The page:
NEW YORK(CBSNewYork) — Deer antlers are not just for mounting on your wall anymore.
Some people claim that deer antler spray is a performance enhancing supplement that can promote healing and increase strength.
Deer antler velvet was a dietary supplement that most people had never heard of until Baltimore Ravens’ All-Pro Linebacker Ray Lewis was accused of using it, CBS 2’s Dr. Max Gomez explained.
It has been used in Chinese medicine for a millennia and now a surprising number of athletes are turning to it for enhanced performance.
The premise is simple; a deer’s antlers grow fast, more than an inch a day, humans who use the product hope to harness those regenerative qualities.
“I dove for a ball and tore my rotator cuff 90 percent, all the way through,” baseball player Adam Greenberg said.
Following his injury, Greenberg turned to ground up deer antler extract at the suggestion of one of his doctors.
“Within the first couple days I knew there was something positive going on. Dr. Kwok called me and said, ‘how were you playing?’ and I said, ‘what do you mean?’ he said, ‘You don’t have a rotator cuff. It’s basically non-existent,'” Greenberg said.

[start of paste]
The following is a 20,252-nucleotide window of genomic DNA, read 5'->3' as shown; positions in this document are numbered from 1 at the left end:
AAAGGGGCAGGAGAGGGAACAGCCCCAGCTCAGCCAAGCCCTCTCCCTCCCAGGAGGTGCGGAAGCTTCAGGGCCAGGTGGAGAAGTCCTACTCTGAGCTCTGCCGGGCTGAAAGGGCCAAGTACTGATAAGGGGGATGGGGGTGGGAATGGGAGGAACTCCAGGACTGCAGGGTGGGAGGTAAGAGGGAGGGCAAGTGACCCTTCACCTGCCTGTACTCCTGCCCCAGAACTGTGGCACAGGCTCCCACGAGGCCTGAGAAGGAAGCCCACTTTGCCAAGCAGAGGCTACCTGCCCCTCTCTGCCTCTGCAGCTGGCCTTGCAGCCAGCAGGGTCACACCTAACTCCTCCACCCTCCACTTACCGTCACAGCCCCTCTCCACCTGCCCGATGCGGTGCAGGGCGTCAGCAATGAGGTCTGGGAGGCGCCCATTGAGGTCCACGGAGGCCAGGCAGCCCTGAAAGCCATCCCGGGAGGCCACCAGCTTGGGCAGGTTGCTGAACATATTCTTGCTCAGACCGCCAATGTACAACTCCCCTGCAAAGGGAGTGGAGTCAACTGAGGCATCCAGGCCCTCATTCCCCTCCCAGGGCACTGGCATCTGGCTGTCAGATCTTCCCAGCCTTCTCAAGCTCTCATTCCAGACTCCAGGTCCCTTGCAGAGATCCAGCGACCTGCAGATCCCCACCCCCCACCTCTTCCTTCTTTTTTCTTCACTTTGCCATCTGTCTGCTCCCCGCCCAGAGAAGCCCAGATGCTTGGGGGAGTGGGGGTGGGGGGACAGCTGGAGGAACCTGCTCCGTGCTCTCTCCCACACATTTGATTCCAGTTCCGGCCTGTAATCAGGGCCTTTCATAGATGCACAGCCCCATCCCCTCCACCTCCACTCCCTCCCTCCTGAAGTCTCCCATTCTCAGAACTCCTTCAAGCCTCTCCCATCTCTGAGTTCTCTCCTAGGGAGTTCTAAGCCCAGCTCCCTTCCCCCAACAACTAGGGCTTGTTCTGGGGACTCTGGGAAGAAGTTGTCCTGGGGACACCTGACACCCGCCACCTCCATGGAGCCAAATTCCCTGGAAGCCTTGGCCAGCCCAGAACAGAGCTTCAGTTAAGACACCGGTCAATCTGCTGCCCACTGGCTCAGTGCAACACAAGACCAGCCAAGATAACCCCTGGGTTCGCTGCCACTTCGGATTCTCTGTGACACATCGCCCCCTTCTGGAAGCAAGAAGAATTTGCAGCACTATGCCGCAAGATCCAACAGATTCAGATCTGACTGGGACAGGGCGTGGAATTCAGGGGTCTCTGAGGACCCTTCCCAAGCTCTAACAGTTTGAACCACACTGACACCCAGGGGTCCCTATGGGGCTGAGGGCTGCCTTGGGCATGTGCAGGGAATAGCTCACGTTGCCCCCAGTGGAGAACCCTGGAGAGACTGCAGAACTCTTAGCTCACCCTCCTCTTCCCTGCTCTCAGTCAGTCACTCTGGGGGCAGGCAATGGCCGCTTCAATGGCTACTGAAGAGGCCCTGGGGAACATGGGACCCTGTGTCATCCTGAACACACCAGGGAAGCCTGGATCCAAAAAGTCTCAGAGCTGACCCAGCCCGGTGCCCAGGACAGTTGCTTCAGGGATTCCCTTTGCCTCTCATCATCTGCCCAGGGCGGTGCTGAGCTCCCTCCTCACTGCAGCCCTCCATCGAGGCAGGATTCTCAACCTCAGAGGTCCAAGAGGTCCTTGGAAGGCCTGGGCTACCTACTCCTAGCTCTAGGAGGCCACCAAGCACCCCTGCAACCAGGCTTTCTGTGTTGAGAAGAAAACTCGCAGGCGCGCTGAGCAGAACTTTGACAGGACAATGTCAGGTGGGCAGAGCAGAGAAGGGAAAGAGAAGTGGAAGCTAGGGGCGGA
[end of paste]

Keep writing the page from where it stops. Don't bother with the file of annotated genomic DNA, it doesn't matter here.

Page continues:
Intrigued by Greenberg’s story, Dr. Patrick Kwok, an orthopedic surgeon, decided to start testing the product on his own. He found no adverse effects in 100 athletes who were taking it.
Dr. Kwok did report a number of apparent benefits in athletes who used the supplement.
“Increased energy, decreased joint pain and muscle aches,” he said.
Deer antler velvet is sold in the United States as liquid drops, capsules, and as a spray.
The cost ranges from $30 a bottle to a couple hundred dollars depending on the product and the strength. Since it is sold as a supplement, and not a medicine companies do not have to prove any benefits, and the FDA can’t regulate it unless there are reports of significant harm from the product.
None of the scientific studies that CBS 2 found showed a convincing benefit, and only one showed a possible positive effect.
“The biggest effect happened to turn in on the aerobic conditioning side,” study author, Craig Broder, said, “I had some really positive findings, but it’s so small.”
Endocrinologist, Dr. Alan Rogol said that the supplement won’t kill you, but offered some advice.
“I would say don’t take it. That would be easy,” he said.
Some deer antler proponents say the product works because it contains a type of growth factor which would make it illegal in most sports leagues.
Others said that it contains cartilage building blocks.
Most experts said that the real reason that it works is because athletes think it will work, the placebo effect.
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